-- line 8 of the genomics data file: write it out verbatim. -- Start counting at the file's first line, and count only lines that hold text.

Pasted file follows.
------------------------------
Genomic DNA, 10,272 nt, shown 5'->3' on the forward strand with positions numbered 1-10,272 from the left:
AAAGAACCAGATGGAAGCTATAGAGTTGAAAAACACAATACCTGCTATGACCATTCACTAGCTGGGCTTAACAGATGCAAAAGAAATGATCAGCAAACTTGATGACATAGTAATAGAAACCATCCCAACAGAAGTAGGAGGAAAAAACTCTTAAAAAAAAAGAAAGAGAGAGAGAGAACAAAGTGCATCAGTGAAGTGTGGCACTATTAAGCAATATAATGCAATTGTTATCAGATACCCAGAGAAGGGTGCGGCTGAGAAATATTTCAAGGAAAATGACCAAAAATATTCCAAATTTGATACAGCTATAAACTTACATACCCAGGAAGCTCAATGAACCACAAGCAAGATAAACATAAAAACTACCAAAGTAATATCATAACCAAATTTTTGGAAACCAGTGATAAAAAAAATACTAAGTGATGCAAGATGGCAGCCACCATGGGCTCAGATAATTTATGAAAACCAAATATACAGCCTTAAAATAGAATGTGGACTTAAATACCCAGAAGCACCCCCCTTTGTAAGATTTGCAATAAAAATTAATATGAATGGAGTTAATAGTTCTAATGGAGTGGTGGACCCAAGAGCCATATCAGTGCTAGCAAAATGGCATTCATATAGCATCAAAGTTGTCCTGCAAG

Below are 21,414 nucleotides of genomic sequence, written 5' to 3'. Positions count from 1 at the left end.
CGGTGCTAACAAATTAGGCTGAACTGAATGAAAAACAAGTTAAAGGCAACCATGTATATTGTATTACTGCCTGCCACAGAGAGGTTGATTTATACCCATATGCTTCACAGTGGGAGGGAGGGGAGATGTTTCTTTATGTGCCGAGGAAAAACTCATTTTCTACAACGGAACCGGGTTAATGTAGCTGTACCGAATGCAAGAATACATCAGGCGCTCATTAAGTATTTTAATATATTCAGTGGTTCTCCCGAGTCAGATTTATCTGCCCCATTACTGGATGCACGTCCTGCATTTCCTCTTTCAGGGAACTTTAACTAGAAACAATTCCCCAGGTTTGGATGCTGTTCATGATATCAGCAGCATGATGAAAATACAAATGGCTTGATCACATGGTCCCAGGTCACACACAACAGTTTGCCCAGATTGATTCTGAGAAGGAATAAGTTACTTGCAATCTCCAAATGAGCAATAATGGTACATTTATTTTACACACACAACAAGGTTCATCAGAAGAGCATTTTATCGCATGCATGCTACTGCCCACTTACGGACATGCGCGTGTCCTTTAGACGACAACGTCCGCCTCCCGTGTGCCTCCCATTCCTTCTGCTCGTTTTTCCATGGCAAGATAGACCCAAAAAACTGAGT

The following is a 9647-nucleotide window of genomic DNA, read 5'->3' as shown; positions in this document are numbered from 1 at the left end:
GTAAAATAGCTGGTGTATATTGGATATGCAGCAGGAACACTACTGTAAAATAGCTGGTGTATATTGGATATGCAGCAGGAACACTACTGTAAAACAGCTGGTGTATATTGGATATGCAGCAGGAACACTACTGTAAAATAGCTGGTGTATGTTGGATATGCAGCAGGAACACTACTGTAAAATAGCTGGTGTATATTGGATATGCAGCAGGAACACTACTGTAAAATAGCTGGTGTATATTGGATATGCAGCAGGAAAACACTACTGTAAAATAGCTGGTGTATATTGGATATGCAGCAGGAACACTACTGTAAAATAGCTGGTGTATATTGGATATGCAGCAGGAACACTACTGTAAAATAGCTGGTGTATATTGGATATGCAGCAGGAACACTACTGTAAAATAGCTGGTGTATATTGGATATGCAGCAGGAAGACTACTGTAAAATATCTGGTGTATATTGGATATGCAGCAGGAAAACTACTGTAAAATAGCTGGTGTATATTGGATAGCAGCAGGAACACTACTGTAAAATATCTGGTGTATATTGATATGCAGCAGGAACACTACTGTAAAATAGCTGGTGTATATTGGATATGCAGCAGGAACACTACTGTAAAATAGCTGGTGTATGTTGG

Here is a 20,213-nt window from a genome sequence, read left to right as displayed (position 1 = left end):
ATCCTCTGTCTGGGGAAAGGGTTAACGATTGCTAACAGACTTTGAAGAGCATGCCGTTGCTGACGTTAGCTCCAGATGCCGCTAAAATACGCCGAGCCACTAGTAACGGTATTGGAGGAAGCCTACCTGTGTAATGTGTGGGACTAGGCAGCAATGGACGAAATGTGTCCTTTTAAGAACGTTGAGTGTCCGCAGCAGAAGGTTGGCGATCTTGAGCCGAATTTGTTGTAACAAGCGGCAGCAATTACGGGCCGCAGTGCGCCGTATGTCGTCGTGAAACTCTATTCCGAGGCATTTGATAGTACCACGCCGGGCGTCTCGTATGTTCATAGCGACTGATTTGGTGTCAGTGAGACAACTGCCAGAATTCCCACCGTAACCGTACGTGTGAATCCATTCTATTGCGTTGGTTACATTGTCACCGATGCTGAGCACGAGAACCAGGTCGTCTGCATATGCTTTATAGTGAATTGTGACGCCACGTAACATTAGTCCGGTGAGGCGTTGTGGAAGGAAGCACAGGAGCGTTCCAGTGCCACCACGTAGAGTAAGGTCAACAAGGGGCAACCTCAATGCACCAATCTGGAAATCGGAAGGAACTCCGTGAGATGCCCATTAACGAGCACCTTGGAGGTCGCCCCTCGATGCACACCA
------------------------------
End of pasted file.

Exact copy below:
ATCCTCTGTCTGGGGAAAGGGTTAACGATTGCTAACAGACTTTGAAGAGCATGCCGTTGCTGACGTTAGCTCCAGATGCCGCTAAAATACGCCGAGCCACTAGTAACGGTATTGGAGGAAGCCTACCTGTGTAATGTGTGGGACTAGGCAGCAATGGACGAAATGTGTCCTTTTAAGAACGTTGAGTGTCCGCAGCAGAAGGTTGGCGATCTTGAGCCGAATTTGTTGTAACAAGCGGCAGCAATTACGGGCCGCAGTGCGCCGTATGTCGTCGTGAAACTCTATTCCGAGGCATTTGATAGTACCACGCCGGGCGTCTCGTATGTTCATAGCGACTGATTTGGTGTCAGTGAGACAACTGCCAGAATTCCCACCGTAACCGTACGTGTGAATCCATTCTATTGCGTTGGTTACATTGTCACCGATGCTGAGCACGAGAACCAGGTCGTCTGCATATGCTTTATAGTGAATTGTGACGCCACGTAACATTAGTCCGGTGAGGCGTTGTGGAAGGAAGCACAGGAGCGTTCCAGTGCCACCACGTAGAGTAAGGTCAACAAGGGGCAACCTCAATGCACCAATCTGGAAATCGGAAGGAACTCCGTGAGATGCCCATTAACGAGCACCTTGGAGGTCGCCCCTCGATGCACACCA